Bruce Museum marks Thoreau’s bicentennial
GREENWICH — The Bruce Museum this month is honoring the bicentennial of Henry David Thoreau’s birth.
The famed writer, philosopher and naturalist was born 200 years ago Wednesday, on July 12, 1817.
“I’ve been a fan of Thoreau for at least 20 years,” said museum Collections Manager Tim Walsh. “His writings and studies resonated with me ... he’s fascinating.”
Inspired by the anniversary to curate an exhibit about Thoreau, Walsh was fortunate that the Bruce owns original pieces in its own collection — two letters and a couple of flowers picked by Thoreau on Mt. Monadnock in New Hampshire are at the heart of the museum’s celebration of the “Walden” author.
The curator’s favorite item, he said, is a letter to Lidian Emerson, in part because it was misplaced in the museum’s archives for years. Its location wasn’t recorded although it had been in the collection for decades.
“I’d looked for about a year and a half,” Walsh said. “With something that small, it could be lost for years.”
Finding it was a major occasion for the keeper of history.
“It’s one step away from Thoreau,” Walsh said.
More important was what the letter potentially said about its writer.
“(A)s I started to translate — Henry’s handwriting is notoriously terrible — it seemed like a love letter” to Lidian, Walsh said.
It is widely believed that Thoreau did not have any romantic relationships in his life, but his writing could indicate otherwise. After finding the document about a year ago, Walsh found that he wasn’t the only person who thought it was a love letter.
“I thought maybe it was an unknown letter,” he said. “But on the Thoreau Society’s web page I found it was one of his most controversial writings. Some say he was in love with Ralph Waldo Emerson’s wife.”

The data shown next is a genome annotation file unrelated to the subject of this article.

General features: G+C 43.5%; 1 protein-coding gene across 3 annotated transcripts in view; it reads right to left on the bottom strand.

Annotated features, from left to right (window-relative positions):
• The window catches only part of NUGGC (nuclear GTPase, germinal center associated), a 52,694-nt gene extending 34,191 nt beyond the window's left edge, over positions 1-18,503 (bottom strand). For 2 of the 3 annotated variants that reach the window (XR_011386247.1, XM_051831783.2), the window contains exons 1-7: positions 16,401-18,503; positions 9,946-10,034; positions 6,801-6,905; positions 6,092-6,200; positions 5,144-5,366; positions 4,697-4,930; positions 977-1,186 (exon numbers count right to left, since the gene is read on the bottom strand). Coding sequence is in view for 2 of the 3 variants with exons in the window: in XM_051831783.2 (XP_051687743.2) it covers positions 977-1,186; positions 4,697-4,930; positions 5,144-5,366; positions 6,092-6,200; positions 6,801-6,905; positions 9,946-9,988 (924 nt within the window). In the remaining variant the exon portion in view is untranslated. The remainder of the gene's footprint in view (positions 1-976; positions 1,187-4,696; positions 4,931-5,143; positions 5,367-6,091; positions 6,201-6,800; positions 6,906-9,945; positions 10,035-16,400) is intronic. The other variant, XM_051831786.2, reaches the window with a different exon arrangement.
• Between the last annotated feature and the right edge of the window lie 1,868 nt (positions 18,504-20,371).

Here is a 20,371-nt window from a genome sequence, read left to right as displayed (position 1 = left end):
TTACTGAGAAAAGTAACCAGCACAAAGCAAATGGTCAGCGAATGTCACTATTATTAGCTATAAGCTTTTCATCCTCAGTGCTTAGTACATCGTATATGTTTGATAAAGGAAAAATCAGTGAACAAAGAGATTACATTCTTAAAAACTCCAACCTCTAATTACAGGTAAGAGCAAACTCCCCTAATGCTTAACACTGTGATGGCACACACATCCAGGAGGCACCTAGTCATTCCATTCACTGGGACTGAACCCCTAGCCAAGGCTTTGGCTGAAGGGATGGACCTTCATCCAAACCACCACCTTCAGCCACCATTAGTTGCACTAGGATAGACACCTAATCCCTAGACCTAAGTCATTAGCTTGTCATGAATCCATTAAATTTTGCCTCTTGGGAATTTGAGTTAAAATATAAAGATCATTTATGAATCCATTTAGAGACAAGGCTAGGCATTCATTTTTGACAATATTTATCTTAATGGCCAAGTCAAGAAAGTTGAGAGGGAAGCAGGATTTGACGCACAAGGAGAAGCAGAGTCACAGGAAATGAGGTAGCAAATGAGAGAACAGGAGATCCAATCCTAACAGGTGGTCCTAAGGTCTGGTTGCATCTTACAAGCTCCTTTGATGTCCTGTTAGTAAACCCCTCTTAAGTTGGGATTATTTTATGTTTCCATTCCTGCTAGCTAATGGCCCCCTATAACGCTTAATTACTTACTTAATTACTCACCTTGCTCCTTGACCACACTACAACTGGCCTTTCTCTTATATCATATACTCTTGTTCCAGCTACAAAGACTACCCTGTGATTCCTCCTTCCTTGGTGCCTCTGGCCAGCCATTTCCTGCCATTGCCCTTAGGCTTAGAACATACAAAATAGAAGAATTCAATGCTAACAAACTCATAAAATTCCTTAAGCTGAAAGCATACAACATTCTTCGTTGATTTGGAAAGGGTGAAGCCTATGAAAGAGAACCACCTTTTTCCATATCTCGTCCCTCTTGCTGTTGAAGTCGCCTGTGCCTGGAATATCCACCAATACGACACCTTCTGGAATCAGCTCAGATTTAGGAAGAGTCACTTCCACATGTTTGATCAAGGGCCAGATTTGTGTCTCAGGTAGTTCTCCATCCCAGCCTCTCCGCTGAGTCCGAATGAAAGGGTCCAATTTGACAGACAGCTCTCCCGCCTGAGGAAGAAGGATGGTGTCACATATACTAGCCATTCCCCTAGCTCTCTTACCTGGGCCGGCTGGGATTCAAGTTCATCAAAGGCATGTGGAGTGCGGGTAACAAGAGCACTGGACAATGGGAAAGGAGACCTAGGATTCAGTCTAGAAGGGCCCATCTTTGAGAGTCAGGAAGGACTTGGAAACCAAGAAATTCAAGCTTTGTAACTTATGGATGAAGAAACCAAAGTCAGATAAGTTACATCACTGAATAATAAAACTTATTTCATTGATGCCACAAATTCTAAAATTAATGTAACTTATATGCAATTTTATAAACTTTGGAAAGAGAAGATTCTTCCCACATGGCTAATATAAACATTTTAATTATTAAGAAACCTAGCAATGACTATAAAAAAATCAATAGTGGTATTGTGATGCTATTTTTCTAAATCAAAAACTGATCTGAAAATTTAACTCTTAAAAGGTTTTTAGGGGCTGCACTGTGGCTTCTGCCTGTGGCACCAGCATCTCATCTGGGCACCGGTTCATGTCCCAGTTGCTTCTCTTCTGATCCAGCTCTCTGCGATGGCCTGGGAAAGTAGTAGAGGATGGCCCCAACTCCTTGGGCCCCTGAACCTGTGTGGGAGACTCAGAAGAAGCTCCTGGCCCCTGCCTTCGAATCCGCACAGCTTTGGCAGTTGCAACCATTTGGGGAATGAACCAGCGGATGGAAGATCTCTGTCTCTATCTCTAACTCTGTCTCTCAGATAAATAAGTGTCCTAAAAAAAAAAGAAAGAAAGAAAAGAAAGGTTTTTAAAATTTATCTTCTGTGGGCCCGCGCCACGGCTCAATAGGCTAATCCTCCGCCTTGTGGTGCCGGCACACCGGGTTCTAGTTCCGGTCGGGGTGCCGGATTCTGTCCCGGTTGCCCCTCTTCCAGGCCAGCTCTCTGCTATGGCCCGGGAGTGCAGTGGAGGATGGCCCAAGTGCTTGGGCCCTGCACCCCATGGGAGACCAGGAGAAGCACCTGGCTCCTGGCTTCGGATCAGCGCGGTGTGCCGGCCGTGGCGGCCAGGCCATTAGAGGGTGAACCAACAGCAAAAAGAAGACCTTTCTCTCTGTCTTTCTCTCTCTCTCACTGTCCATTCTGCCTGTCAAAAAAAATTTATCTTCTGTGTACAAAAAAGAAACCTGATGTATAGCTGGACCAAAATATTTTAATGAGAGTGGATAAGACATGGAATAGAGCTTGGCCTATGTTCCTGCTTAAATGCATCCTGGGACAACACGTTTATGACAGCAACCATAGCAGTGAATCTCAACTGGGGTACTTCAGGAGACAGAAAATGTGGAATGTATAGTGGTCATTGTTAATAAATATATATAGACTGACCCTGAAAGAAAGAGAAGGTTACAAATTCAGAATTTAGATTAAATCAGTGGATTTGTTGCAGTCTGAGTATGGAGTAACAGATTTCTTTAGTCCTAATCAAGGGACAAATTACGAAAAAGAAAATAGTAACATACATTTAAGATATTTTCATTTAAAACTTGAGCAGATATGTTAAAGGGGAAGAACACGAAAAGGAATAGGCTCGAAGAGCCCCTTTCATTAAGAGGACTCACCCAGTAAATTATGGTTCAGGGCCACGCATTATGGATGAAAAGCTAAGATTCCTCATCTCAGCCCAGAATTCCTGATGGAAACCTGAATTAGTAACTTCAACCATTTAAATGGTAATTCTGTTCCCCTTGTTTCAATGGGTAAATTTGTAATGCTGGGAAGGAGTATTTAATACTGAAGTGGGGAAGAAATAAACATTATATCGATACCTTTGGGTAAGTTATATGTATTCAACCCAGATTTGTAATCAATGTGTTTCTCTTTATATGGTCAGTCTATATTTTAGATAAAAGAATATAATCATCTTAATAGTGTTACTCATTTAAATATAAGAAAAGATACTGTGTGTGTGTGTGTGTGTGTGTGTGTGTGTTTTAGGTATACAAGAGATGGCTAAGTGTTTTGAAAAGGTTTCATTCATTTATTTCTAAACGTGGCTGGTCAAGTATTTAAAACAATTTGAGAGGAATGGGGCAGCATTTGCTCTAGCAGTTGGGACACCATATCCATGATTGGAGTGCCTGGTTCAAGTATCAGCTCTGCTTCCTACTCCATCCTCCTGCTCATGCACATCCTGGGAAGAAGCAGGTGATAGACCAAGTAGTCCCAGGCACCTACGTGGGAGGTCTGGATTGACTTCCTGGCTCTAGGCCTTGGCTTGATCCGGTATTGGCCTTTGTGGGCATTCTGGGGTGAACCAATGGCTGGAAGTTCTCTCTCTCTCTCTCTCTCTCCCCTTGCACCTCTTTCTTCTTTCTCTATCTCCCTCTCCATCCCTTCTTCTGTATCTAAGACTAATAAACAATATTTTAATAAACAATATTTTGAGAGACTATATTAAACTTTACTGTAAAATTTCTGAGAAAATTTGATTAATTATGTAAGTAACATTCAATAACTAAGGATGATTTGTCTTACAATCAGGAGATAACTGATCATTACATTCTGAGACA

Another piece, a 1903 letter from Annabel Adams Goan to Dr. Edward Fuller Bigelow, the Bruce Museum’s first curator, describes the history behind the memorial cairn where Thoreau’s Walden cabin had once been.
Bigelow appreciated Thoreau’s work and met Goan at a lecture, after which he encouraged her to write the history of how the cairn was created.
“The other materials (in the display) are from a local Thoreau enthusiast,” Walsh said on Tuesday, referencing a photo of Bigelow and his daughter, Pearl Agnes, visiting the cairn, and a variety of stacked texts.
“There are a lot more books written about him after his death, than by him,” Walsh said. “He wasn’t aware of his success and it’s a shame he never got to experience it — there were something like 750 of his own books in his 900-book library collection.”
That was because Thoreau had to buy them all back from the publisher after they didn’t sell.
Walsh said the three items from the Bruce’s collection are being shown together for the first time since about 1945. They were given to the Bruce in 1927.
Although the letter to Lidian Emerson could spark up an old controversy, Walsh said the gifts present another mystery.
They “came from a woman, Agnes Bell Clark, from Stamford,” he said. “I have looked everywhere and cannot figure out, who was she and what connection did she have to him?”
“Henry David Thoreau: A Bicentennial Celebration” will be on display at the Bruce until July 31.
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